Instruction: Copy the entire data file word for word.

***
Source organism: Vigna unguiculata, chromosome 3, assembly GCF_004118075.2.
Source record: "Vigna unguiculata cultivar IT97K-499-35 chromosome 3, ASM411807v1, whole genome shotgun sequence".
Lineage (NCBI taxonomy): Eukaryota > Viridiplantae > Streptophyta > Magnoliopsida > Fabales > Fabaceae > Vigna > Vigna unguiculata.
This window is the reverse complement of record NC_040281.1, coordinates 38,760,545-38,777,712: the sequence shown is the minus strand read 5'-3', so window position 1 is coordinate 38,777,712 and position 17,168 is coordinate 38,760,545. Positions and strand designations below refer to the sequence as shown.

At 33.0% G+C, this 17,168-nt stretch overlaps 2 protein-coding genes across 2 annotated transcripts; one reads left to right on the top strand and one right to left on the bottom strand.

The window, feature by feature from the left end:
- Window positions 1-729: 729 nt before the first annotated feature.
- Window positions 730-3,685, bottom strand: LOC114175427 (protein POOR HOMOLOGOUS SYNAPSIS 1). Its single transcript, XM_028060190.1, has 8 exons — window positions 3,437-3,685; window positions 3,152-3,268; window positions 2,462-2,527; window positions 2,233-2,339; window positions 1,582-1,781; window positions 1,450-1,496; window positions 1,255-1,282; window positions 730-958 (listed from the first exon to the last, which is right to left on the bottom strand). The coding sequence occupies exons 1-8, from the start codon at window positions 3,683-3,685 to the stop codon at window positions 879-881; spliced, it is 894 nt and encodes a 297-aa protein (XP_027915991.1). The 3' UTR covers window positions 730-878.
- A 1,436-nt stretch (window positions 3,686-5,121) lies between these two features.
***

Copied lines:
Source organism: Vigna unguiculata, chromosome 3, assembly GCF_004118075.2.
Source record: "Vigna unguiculata cultivar IT97K-499-35 chromosome 3, ASM411807v1, whole genome shotgun sequence".
Lineage (NCBI taxonomy): Eukaryota > Viridiplantae > Streptophyta > Magnoliopsida > Fabales > Fabaceae > Vigna > Vigna unguiculata.
This window is the reverse complement of record NC_040281.1, coordinates 38,760,545-38,777,712: the sequence shown is the minus strand read 5'-3', so window position 1 is coordinate 38,777,712 and position 17,168 is coordinate 38,760,545. Positions and strand designations below refer to the sequence as shown.

At 33.0% G+C, this 17,168-nt stretch overlaps 2 protein-coding genes across 2 annotated transcripts; one reads left to right on the top strand and one right to left on the bottom strand.

The window, feature by feature from the left end:
- Window positions 1-729: 729 nt before the first annotated feature.
- Window positions 730-3,685, bottom strand: LOC114175427 (protein POOR HOMOLOGOUS SYNAPSIS 1). Its single transcript, XM_028060190.1, has 8 exons — window positions 3,437-3,685; window positions 3,152-3,268; window positions 2,462-2,527; window positions 2,233-2,339; window positions 1,582-1,781; window positions 1,450-1,496; window positions 1,255-1,282; window positions 730-958 (listed from the first exon to the last, which is right to left on the bottom strand). The coding sequence occupies exons 1-8, from the start codon at window positions 3,683-3,685 to the stop codon at window positions 879-881; spliced, it is 894 nt and encodes a 297-aa protein (XP_027915991.1). The 3' UTR covers window positions 730-878.
- A 1,436-nt stretch (window positions 3,686-5,121) lies between these two features.